It doesn't matter if you call this a war, a police action, an invasion, whatever. It's a total catastrophe. It's keeping us from going after Osama bin Laden, it's shredding our national reputation, it's sucking up hundreds of billions that we could use for tax cuts or investments at home, and it's preventing us from effectively addressing the real threats to our national security.

And remember, as bad as things are in Iraq right now, the one thing that's been constant is that they've always gotten worse.

It's time to recognize that George Bush has no idea what he's doing or how to win this, and it's time to stop messing around in Iraq and spend our time doing something that's NOT appallingly stupid.

Another reason why protests are not useless: I was out of the country over the weekend and saw CNN International coverage of DC -- and Istanbul, Sydney, London, etc. It served as a reminder that actually, having antiwar protests in the US is all that keeps us in touch with the international mainstream. Wrote about it here.

to: seajane | Mar 19, 2007 at 07:45 AM

I think he is a vet or possibly even active duty. (active service members aren't allowed to wear their uniforms to political events)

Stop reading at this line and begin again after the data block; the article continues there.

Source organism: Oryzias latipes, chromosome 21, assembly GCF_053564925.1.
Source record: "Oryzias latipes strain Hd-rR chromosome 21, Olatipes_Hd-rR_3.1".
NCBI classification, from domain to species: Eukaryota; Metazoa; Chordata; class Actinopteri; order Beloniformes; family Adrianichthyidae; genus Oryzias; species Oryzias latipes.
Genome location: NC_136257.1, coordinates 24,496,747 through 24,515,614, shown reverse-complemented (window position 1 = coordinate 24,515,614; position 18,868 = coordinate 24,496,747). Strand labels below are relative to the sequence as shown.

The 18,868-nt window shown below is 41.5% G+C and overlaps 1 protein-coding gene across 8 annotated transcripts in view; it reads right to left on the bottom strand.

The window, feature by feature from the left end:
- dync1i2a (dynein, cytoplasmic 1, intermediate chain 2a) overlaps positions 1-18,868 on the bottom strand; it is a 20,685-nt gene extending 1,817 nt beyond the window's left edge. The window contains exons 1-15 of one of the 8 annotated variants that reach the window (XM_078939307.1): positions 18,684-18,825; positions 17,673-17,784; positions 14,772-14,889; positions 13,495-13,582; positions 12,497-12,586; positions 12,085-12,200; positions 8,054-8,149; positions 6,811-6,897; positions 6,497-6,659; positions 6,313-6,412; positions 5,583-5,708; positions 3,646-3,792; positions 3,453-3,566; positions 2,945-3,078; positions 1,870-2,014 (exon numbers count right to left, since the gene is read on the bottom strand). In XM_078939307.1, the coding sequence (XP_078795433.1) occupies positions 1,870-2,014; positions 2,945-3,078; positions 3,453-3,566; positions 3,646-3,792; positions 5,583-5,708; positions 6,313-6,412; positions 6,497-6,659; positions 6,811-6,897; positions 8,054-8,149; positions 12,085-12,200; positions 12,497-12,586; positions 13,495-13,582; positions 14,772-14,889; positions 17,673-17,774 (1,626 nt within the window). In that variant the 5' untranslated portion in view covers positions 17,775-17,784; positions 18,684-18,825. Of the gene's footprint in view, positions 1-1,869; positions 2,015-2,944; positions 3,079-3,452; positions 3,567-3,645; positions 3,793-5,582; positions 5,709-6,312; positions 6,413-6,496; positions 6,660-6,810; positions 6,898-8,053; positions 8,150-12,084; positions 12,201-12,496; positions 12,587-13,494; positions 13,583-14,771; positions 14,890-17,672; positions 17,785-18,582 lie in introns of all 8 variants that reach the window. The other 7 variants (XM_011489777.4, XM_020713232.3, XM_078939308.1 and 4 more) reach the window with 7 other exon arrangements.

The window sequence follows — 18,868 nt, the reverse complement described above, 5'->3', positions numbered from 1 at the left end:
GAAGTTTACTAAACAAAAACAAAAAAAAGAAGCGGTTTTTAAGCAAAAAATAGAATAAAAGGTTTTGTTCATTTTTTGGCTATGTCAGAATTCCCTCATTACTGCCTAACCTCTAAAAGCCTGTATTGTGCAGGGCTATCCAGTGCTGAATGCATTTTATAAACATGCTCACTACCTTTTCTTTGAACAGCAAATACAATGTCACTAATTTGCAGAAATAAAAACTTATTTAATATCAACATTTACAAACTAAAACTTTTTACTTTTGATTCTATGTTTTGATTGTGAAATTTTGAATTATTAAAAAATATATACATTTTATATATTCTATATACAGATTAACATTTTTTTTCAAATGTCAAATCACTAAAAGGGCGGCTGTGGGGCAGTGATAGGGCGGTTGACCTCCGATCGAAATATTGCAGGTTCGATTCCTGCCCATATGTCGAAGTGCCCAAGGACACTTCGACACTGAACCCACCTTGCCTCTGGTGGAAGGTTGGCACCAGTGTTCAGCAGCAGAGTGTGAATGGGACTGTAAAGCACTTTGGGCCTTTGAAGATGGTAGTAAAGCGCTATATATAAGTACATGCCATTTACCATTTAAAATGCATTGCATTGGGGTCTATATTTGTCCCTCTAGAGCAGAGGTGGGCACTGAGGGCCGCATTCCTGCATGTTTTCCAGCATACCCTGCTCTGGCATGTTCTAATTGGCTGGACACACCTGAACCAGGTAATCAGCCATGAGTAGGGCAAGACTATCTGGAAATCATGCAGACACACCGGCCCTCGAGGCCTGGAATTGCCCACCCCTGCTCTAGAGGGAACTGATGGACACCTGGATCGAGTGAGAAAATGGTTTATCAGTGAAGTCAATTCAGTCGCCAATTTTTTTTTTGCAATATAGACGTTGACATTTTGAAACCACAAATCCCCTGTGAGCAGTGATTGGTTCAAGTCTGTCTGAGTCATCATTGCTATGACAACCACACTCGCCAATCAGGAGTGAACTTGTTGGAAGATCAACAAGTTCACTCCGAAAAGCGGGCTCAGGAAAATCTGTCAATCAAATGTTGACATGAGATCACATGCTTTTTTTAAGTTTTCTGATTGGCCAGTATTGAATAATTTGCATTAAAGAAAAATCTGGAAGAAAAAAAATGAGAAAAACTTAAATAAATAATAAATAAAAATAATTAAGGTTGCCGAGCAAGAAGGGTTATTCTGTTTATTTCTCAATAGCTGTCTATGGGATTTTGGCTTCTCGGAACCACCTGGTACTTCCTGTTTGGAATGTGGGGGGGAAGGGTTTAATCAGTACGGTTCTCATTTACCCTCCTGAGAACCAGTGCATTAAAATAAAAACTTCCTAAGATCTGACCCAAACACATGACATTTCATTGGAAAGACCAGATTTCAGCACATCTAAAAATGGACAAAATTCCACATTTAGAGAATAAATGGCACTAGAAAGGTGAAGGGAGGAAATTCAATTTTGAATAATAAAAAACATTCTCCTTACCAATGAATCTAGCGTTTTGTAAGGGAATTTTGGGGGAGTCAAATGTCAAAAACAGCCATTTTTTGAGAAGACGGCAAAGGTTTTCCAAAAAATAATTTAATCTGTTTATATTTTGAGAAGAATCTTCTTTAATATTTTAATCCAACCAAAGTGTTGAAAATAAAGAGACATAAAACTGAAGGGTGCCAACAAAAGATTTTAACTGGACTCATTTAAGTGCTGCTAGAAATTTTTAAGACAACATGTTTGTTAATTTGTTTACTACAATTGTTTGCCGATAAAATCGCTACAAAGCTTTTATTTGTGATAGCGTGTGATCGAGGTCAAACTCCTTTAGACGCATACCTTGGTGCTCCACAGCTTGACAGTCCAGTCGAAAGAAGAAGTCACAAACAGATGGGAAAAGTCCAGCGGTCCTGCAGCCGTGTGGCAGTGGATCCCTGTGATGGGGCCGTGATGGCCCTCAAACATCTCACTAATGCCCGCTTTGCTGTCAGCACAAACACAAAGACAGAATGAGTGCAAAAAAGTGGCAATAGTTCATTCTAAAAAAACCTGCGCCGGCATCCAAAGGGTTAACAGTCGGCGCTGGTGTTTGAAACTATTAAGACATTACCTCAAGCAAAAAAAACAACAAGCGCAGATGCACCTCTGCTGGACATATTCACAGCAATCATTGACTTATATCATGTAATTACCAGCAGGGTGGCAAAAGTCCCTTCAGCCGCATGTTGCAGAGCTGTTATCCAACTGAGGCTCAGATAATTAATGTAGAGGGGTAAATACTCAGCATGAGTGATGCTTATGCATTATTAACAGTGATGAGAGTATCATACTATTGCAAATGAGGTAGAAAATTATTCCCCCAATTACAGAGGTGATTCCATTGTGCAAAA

His anger reads very personal to me and not political or ideological. Who knows what he experienced in Iraq? I've got the feeling he lost friends or family and does not want to imagine they died in vain. Or, that his suffering and service were a waste.

I recognize some of the veterans against the war from Cindy Sheehan's first camp in Crawford and think they've had a chance to process their personal situations as well as the larger political issues.

"Go to hell traitors. You dishonor our dead on hallowed ground" (reading backwards through the painted sheet held up by anti-anti-war protestors as march nears Pentagon) (WaPo photo 7).

I was one of the antiwar vets marching on the Pentagon last Saturday, and I had all kinds of peace buttons, etc on my boonie hat and field jacket. So did other Vietnam vets.

Here's my take:

I dont know if Yelling Buzzcut Guy is a real Marine or not, but he's yelling because he knows it's safe to be angry at the Dirty Hippies. Besides, the Dirty Hippies are threatening to overturn the pecking order which puts Square White Guys (like him) on top. It is personal--and also social and cultural. Square White Guys are angry partly because being angry is fun--maybe adrenaline is the nation's real #1 drug.

(NOTE: You can be somewhat square and not conservative, or somewhat conservative and not square. But there does seem to be a relationship.)

There would be nothing wrong at all if you did advocate civil disobedience. In fact, I think we all should.

Most of the great advances in human and civil rights in the USA have only come about as a result of civil disobedience. It is an essential tool of citizenship under any form of government.